Using funding from the Clinton/Bush Fund for Haiti, a world-wide group of Architects are helping to train Haitian engineers and builders in the proper way to rebuild the country. They sponsor classes in everything from masonry work to computer aided design (CAD).
The focus of the effort is to leverage the many investments in rebuilding the country into thousands of future jobs for Haitian workers. The quality of construction will be improved as more workers understand the value of better engineering and building practices. This work can make a huge difference in the sustainability of future building projects and safer structures for Haitian families.
The image above is of a masonry class lead by AIDG (Appropriate Infrastructure Development Group). The students are being taught to mix mortar for their block work. You can see the wheelbarrow in the foreground with a screen used to ensure better consistency in the sand used for the class. You can also see the steel rebar cage laying beneath the wheelbarrow, as evidence that they are learning how to better reinforce their concrete columns.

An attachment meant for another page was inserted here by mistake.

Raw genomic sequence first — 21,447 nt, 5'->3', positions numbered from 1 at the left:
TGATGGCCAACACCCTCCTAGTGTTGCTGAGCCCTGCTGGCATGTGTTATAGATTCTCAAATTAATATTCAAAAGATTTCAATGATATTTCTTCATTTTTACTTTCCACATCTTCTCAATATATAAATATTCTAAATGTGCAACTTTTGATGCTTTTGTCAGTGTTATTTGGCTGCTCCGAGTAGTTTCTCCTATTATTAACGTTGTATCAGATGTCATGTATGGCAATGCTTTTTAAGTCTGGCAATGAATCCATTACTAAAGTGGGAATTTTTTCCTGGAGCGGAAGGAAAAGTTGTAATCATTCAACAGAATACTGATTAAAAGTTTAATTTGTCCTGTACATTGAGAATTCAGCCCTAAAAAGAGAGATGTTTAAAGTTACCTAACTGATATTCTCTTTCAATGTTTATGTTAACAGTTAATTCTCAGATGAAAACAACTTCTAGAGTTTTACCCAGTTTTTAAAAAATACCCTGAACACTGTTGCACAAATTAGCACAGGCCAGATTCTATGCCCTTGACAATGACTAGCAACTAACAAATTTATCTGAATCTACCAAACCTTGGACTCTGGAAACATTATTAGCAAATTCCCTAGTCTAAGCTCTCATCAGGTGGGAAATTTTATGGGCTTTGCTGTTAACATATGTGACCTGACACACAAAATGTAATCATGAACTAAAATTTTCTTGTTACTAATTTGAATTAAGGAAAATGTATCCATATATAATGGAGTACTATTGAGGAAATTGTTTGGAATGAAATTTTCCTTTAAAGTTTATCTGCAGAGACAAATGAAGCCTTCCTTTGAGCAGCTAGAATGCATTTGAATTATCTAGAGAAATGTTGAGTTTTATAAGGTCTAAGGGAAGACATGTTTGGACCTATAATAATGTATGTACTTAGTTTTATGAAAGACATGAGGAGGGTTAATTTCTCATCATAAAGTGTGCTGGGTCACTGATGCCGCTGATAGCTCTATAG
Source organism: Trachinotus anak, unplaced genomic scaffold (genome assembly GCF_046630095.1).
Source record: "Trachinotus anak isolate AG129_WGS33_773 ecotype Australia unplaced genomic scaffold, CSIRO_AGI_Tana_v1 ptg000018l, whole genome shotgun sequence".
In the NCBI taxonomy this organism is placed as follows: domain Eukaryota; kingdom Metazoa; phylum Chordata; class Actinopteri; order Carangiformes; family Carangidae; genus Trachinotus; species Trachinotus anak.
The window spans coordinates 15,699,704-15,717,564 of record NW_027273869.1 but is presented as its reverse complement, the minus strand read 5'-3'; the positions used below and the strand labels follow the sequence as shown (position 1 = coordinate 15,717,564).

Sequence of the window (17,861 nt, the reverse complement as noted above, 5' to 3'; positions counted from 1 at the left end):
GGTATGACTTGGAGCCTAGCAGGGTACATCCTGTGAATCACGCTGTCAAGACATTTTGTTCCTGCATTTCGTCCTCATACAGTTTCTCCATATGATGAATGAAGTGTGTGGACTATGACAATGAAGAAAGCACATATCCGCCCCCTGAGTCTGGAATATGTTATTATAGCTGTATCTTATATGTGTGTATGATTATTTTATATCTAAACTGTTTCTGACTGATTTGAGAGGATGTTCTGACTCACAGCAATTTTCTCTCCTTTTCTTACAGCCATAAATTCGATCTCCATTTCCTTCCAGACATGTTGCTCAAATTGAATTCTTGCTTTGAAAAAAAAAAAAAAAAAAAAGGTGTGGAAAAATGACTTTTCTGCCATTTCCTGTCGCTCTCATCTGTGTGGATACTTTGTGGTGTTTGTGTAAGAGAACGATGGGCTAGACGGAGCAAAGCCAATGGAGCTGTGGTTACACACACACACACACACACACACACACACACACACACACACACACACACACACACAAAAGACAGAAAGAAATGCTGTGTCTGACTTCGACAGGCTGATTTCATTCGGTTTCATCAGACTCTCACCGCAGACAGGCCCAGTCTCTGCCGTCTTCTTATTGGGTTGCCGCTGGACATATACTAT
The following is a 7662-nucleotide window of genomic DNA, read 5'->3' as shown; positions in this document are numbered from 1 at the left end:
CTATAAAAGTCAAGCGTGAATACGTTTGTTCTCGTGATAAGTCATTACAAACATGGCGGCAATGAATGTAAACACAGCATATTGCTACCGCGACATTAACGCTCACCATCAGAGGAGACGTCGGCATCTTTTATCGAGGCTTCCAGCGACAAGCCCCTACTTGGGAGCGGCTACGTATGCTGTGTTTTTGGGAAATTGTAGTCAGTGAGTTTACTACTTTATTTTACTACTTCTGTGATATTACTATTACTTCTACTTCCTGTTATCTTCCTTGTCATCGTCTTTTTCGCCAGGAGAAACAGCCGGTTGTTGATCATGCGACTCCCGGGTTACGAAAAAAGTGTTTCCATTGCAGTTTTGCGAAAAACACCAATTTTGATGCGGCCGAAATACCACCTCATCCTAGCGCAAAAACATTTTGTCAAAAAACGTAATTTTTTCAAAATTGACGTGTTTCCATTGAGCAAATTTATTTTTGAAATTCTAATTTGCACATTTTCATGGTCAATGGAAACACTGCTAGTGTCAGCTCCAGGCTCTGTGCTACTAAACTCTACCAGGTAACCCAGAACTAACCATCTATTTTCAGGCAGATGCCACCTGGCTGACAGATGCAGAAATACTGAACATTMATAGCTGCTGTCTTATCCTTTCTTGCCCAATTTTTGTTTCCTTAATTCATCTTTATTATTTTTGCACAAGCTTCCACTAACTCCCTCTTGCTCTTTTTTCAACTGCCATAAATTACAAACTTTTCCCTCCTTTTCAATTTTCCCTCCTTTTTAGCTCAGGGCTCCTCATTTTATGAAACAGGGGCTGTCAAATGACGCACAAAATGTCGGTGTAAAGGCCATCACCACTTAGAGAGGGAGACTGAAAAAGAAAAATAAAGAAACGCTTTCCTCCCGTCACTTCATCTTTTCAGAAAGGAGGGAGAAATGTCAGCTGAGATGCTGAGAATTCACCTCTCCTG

The students all seem to be attentive to the instruction of their leaders as they stand focused on the mixing of the materials for the next step in the process. We appreciate how engaged everyone is in this process.
This training is a great step to build back a better Haiti and to replace the bad practices of the past. These architects and engineers are sharing valuable knowledge gleaned from their work in many industrialized countries around the world.
Our only question is: Can some of the $800,000 dollars provided for this effort be spent to replace mixing materials on the ground using shovels?
Why not teach mechanical mixing technology? It is a process that architects and engineers specify for projects all around the world, and it should be the standard operating procedure for Haiti as well.
Do you think that it is worth the effort?